Commerzbank may have fallen foul of the UK regulator earlier this year as a result of transaction reporting errors, but the German bank has been engaged in sorting out some of its underlying data issues by doing some of the groundwork to integrate the customer data acquired as part of its takeover of Dresdner Bank back in 2008 with its own internal customer database. Similar to some of the work that has been going on behind the scenes at Royal Bank of Scotland with ABN Amro’s customer data, Commerzbank has been moving towards a more integrated data infrastructure over the last 18 months.
In the second half of this year, the bank put in place a more integrated organisational structure across all of its business lines and in August, it rolled out new technology infrastructure to support this new structure. Frank Annuscheit, who is responsible for group services on the Commerzbank board of managing directors, explains how all of this will facilitate the move of Dresdner Bank’s customer data onto its own systems: “In August, we achieved an important milestone for the merger of the IT systems on schedule, with the largest roll out of software in the history of Commerzbank. We have thereby put in place the necessary conditions for migrating the business and customer data of the former Dresdner Bank to the Commerzbank systems and processing them there.”
The focus has therefore been on increasing the systems capacity for the increased number of customer data records, much the same as went on recently at RBS. According to Annuscheit, the plan is to complete this migration process by the second quarter of next year.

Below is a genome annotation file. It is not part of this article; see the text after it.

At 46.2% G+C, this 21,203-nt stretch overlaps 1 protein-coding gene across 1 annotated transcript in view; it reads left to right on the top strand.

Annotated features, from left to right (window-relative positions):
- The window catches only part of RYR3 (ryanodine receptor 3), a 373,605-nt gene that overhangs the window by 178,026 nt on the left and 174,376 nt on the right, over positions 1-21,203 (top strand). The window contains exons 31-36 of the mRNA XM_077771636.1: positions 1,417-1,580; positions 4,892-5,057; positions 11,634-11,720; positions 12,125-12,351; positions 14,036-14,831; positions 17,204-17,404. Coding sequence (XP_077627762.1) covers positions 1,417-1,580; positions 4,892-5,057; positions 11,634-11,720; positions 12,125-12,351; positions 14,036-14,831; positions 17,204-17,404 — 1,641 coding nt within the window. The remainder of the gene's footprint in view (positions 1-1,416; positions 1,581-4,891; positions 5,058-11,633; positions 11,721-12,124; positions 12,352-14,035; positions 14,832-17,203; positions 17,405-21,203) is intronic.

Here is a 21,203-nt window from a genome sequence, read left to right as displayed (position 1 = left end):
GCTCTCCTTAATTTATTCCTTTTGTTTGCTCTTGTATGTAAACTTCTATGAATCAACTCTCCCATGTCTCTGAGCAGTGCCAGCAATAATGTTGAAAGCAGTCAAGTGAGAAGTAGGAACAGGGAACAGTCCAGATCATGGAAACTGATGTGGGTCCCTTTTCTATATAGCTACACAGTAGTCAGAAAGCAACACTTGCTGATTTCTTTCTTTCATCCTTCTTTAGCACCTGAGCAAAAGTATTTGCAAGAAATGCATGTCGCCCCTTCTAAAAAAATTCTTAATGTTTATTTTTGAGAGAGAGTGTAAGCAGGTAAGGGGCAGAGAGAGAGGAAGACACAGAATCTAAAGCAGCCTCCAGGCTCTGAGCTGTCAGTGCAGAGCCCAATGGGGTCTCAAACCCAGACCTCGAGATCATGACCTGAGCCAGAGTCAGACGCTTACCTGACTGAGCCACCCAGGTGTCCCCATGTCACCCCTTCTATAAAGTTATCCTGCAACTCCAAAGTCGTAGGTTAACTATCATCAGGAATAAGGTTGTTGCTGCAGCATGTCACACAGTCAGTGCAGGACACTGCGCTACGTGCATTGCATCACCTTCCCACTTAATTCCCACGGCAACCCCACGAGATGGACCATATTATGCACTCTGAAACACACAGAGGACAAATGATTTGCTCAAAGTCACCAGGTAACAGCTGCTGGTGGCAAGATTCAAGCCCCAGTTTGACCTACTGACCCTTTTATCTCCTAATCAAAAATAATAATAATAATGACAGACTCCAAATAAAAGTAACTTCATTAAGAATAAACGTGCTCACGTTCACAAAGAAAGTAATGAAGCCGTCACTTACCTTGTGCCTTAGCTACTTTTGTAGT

Within Germany, the majority of the former Dresdner Bank customers will keep their former account numbers and sort codes, he adds. Most of the mapping of this customer data is likely to be behind the scenes, in order to ensure there are no duplicate records or incompatibilities with the bank’s internal systems.
Unlike most rollouts of this scale, the German bank has been able to achieve many integration objectives ahead of schedule across its 1,600 branches and around 700 former Dresdner Bank locations, says Annuscheit. Commerzbank estimates that it will achieve significant cost savings from the overall integration process (beyond that of just the reference data aspects), totalling €1.1 billion by the end of the year, exceeding original expectations by 10%. This is expected to form a major part of the overall total saving of €2.4 billion, which is expected to be realised by 2013.
This should go some way towards making up for the £595,000 fine the bank had to pay to the UK Financial Services Authority (FSA) for data related failures underlying its transaction reports to the regulator over the period of two years. According to the FSA, as an incoming EEA branch passporting into the UK under Article 32 of the MiFID Directive, Commerzbank failed to provide correct transaction reports to the regulator between 5 November 2007 and 20 November 2009.
The bank failed to meet the FSA’s data requirements over a period of two years with regards to these reports for approximately 1.03 million transactions, an estimated 94% of its reportable transactions during that period. For example, one of the anomalies identified by the regulator in the report was the use of incorrect internal codes for the counterparty field, which meant that the FSA was unable to allocate individual transactions to the same client.